The narrow gauge Humewood Station has been standing abandoned, neglected and unused for probably a decade now although some of it was cleared and fixed up in December for the Apple Express to be able to run through there. It was while waiting for the train to pass wanting to grab some photos when I ended up getting into some abandoned railway photography.
Tuesday, March 27, 2018
Friday, March 23, 2018
A busy schedule, working till just before Christmas and all kinds of other excuses led to us only being able to go on the Apple Express on the last weekend it was running in January. And it seems I placed the photos in a folder to edit and totally forgot to do so.
After nearly 8 years of inactivity, the first fase of the Apple Express' comeback took place in December with a partnership between the operator, the municipality and Transnet. The interest in the train was unbelievable and even though it only did a short trip up to the airport and back to Kings Beach, something like 6000 people went on the trip during the season. The process is on the go to get everything in place and back on track on a more permanent basis and to make this little historic steam train a more regular sight again.
Tuesday, March 20, 2018
On Sunday at about lunchtime, the Damselfly and I headed down to the beachfront for a walk along the stalls at the Kings Beach Fleamarket. I'm sure many will agree with me that the flea market isn't what it used to be anymore, BUT... and I have to add this as a counter for everybody who keeps saying that going to walk at the flea market is a total waste of time. Taking a walk through the flea market still is a very enjoyable thing to do, especially on a nice sunny day. There are so many other markets selling handmade items these days that it really doesn't matter to me what is being sold. In actual fact, the Kings Beach flea market is ideal for visiting international tourists to pick up some African craft, gifts and souvenirs to take home.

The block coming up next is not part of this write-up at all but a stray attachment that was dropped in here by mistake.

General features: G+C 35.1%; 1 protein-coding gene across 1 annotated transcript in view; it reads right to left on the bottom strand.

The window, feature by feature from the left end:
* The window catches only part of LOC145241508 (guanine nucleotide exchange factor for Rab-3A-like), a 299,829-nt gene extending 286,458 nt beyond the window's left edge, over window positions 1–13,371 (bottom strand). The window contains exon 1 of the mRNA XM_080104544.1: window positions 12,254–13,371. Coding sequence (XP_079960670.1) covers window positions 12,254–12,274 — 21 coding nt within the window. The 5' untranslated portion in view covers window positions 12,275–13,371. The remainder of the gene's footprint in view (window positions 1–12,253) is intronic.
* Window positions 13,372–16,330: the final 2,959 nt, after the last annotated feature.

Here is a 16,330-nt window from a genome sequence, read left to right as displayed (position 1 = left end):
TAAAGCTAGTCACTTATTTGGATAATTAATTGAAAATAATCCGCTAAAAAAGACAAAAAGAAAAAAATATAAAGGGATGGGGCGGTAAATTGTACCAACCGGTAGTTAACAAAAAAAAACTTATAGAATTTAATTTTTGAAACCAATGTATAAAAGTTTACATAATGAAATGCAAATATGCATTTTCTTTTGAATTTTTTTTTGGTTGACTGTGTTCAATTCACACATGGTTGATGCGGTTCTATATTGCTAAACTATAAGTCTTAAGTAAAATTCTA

Thursday, March 15, 2018
On Tuesday I posted a picture of St Mary's Cathedral in the Port Elizabeth city centre. I realised that although people may know what the cathedral looks like from the outside, that not many may have been inside the cathedral yet. So today I'm posting two pictures taken inside the building, one looking to the front...
... and one looking back at the pews.
Tuesday, March 13, 2018
Before the arrival of the British Settlers in 1820 the needs of the British garrison in Algoa Bay were served by chaplains in passing ships. By 1825 the town of Port Elizabeth had grown to about 500 people and Revd Francis McClelland was appointed Colonial Chaplain. The foundation stone for the Collegiate Church of St Mary the Virgin was also laid that year. The church was finally opened for worship in 1832.
Tuesday, March 6, 2018
I wonder how many people visiting the Campanile look up before entering and think to themselves, "Self, how am I ever going to climb all those steps to get up there without dying?" Yes, there are 204 steps, but if you take it easy, visit every level and don't think about it too much, you'll be at the top before you'll know it. Or just take the lift if it's working. But ascending the Campanile with the lift just isn't quite the same as being able to say, "I climbed the Campanile."
Thursday, March 1, 2018
I'm not much of a wine drinker, but I do enjoy tasting wine. Here I'm tasting one of Port Elizabeth's own wines, proudly produced at the Theescombe Estate Wine Farm.